News ID: 316899
Published: 0313 GMT October 08, 2021

Iraq holds early voting ahead of parliamentary elections

Iraq holds early voting ahead of parliamentary elections
AHMED SAAD/REUTERS

An Iraqi officer shows his ink-stained finger after casting his vote at a polling station, two days ahead of Iraq's parliamentary elections in a special process, in Baghdad, Iraq, on October 8, 2021.

Early voting began in Iraq’s parliamentary elections, with security forces, prisoners and internally displaced people casting their ballots two days ahead of Sunday’s general vote.

Iraqis are to elect a new parliament in the fifth such vote since a United States-led invasion in 2003 overthrew longtime leader Saddam Hussein, Al Jazeera reported on Friday.

A total of 329 seats are up for grabs in the election, which was moved forward from 2022 as a concession to youth-led protests that erupted in late 2019.

But many voters are expected to stay away amid widespread anger over corruption and ineffectual governance that has failed to meet the aspirations of Iraq’s 40 million people, 60 percent of whom are aged under 25.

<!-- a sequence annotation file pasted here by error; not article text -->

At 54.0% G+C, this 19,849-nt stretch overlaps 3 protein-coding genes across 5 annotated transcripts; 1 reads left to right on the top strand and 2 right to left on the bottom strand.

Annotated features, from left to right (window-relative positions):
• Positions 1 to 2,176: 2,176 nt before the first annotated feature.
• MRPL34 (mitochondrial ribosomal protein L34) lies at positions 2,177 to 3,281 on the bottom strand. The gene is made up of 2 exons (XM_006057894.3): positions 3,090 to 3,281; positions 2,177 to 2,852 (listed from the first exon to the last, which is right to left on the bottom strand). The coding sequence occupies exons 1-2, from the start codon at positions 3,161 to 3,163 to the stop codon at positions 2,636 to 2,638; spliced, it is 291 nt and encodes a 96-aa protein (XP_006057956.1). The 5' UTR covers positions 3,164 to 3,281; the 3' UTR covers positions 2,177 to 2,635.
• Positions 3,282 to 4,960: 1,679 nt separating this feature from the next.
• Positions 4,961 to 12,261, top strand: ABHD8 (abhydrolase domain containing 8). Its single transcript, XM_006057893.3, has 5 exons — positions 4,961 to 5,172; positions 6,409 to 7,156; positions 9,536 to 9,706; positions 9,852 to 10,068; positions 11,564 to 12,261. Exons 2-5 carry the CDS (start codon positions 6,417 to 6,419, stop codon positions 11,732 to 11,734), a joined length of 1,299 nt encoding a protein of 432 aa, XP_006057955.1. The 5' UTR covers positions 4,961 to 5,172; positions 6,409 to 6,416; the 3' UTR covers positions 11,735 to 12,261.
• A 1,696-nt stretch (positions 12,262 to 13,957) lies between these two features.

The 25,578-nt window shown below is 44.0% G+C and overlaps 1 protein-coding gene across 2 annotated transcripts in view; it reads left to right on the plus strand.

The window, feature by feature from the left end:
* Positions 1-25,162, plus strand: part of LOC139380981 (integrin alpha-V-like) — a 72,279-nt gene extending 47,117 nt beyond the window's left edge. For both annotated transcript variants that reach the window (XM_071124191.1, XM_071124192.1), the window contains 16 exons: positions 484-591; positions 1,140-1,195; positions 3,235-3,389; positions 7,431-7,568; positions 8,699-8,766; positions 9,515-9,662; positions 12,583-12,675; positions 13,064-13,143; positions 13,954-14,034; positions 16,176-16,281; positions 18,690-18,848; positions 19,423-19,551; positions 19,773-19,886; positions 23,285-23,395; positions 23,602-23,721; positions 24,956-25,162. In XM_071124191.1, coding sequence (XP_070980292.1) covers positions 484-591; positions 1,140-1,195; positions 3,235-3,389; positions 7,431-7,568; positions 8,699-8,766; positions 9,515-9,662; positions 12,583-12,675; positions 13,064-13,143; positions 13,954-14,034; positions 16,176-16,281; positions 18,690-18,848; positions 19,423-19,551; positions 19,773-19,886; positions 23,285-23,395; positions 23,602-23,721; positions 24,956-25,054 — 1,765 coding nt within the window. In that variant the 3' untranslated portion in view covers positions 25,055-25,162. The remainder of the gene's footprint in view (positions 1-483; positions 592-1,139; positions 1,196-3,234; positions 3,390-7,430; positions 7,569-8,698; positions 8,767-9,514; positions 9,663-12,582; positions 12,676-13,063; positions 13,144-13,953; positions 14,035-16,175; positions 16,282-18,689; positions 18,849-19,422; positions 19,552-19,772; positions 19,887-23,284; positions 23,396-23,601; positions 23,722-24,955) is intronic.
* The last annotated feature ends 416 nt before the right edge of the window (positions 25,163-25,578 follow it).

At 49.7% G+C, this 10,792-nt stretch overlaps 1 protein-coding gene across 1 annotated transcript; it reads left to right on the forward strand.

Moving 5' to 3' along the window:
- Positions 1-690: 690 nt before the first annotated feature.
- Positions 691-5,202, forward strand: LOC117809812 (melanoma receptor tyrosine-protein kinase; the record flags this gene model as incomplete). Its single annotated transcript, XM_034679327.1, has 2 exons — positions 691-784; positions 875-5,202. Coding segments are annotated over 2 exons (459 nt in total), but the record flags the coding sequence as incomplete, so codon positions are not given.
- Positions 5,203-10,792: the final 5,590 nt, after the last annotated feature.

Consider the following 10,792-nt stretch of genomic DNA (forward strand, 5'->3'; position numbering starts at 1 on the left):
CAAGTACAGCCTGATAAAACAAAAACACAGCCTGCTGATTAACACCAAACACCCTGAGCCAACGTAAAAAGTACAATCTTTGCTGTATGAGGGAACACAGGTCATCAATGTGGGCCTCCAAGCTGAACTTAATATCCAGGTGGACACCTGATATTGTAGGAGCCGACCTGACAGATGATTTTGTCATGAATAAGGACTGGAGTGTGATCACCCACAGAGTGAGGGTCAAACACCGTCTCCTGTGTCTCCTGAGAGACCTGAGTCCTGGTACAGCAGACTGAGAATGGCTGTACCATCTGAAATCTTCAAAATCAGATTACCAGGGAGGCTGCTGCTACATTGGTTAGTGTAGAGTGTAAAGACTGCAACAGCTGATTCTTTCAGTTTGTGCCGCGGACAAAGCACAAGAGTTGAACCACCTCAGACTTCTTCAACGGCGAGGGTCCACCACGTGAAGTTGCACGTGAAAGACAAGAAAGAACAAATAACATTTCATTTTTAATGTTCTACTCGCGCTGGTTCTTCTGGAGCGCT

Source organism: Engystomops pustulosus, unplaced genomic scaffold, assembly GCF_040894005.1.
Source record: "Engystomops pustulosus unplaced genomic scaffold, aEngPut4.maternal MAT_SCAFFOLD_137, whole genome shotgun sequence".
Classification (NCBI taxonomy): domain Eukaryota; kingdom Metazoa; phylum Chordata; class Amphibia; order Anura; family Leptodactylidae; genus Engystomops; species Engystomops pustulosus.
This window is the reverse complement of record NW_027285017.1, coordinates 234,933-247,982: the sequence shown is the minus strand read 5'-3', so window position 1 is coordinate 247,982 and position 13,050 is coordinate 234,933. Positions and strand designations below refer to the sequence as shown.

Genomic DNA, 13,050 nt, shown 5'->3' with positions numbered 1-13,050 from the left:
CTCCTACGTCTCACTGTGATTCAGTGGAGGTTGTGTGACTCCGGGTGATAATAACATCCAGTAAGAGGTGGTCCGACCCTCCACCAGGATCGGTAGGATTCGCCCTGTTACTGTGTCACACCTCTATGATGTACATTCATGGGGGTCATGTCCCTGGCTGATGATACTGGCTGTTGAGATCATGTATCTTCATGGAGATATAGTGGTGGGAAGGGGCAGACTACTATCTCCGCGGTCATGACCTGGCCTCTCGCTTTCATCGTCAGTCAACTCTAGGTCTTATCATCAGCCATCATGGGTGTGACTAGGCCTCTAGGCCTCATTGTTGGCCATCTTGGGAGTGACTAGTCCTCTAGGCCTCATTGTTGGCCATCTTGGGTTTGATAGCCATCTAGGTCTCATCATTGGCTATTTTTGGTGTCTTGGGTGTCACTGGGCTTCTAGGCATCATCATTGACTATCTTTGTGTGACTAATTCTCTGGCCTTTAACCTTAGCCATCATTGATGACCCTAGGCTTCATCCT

There are fears voter turnout could drop below the 44.5 percent figure registered in 2018.

More than 25 million citizens are eligible to vote – but not nationals living abroad. Voters are supposed to present a biometric card for what was conceived as a fully electronic voting process. However, some have not received the cards and authorities say provisions have been made to ensure they are not excluded.

There were 600 polling stations across the country dedicated to Friday’s early voting.

The new electoral law will allow more independent candidates to the parliament. More than 3,240 candidates are in the running, including 950 women.

One-quarter of seats are reserved for female candidates, and nine for minorities including Christians and Yazidis.

This year’s election will be held under a new reformed electoral law that divides Iraq into 83 constituencies, instead of 18.

The new single-member constituency system is supposed to boost independents and reduce traditional political blocs, largely centred on religious, ethnic and clan affiliations.

 

 

 

 

 

   
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